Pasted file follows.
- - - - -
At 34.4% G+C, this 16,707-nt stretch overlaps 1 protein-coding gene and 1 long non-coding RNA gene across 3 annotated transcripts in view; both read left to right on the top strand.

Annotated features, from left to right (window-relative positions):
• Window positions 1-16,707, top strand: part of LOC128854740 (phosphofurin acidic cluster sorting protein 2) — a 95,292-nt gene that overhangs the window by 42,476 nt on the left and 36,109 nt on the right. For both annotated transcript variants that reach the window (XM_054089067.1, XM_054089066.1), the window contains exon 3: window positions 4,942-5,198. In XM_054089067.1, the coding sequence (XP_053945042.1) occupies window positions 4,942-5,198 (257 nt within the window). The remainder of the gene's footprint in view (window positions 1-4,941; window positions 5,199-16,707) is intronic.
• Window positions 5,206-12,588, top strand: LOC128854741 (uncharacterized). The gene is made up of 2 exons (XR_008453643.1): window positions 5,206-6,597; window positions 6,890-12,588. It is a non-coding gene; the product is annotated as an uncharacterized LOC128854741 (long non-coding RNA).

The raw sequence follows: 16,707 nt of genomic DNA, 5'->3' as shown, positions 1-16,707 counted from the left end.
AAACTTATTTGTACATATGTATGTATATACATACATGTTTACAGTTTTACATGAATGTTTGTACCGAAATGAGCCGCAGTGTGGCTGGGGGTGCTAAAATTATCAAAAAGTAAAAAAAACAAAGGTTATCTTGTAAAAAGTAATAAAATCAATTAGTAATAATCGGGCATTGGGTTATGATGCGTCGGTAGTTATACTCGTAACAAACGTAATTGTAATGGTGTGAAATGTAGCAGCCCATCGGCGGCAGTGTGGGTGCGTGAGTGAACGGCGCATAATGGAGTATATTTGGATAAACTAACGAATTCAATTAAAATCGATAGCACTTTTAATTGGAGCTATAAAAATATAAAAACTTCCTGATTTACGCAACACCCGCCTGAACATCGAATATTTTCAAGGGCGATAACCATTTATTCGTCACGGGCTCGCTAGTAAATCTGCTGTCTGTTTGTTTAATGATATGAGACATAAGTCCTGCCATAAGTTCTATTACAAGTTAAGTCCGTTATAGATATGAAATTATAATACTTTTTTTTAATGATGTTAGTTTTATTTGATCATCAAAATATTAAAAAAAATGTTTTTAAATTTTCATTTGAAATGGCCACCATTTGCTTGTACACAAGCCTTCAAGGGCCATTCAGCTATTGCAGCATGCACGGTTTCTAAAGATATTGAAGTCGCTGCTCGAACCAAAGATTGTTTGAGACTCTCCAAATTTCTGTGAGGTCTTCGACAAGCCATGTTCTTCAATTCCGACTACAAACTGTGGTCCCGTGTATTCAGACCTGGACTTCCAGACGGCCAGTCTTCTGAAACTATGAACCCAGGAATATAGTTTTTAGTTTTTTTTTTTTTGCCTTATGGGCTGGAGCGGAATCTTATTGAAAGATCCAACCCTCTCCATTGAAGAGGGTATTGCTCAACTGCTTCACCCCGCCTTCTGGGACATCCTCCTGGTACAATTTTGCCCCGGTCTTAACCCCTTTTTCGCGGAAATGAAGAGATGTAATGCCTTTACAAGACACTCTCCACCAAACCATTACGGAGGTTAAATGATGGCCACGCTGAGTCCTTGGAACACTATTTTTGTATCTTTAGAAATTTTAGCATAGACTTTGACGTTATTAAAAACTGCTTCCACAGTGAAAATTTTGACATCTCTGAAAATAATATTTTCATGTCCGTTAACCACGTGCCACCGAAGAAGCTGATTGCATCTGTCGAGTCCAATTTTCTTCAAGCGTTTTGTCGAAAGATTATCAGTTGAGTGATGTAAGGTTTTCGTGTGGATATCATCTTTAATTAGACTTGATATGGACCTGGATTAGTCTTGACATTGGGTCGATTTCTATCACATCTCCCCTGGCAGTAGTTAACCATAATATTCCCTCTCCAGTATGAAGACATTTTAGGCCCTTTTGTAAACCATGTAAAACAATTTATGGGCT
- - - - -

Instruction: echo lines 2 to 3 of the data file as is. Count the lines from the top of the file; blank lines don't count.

Annotated features, from left to right (window-relative positions):
• Window positions 1-16,707, top strand: part of LOC128854740 (phosphofurin acidic cluster sorting protein 2) — a 95,292-nt gene that overhangs the window by 42,476 nt on the left and 36,109 nt on the right. For both annotated transcript variants that reach the window (XM_054089067.1, XM_054089066.1), the window contains exon 3: window positions 4,942-5,198. In XM_054089067.1, the coding sequence (XP_053945042.1) occupies window positions 4,942-5,198 (257 nt within the window). The remainder of the gene's footprint in view (window positions 1-4,941; window positions 5,199-16,707) is intronic.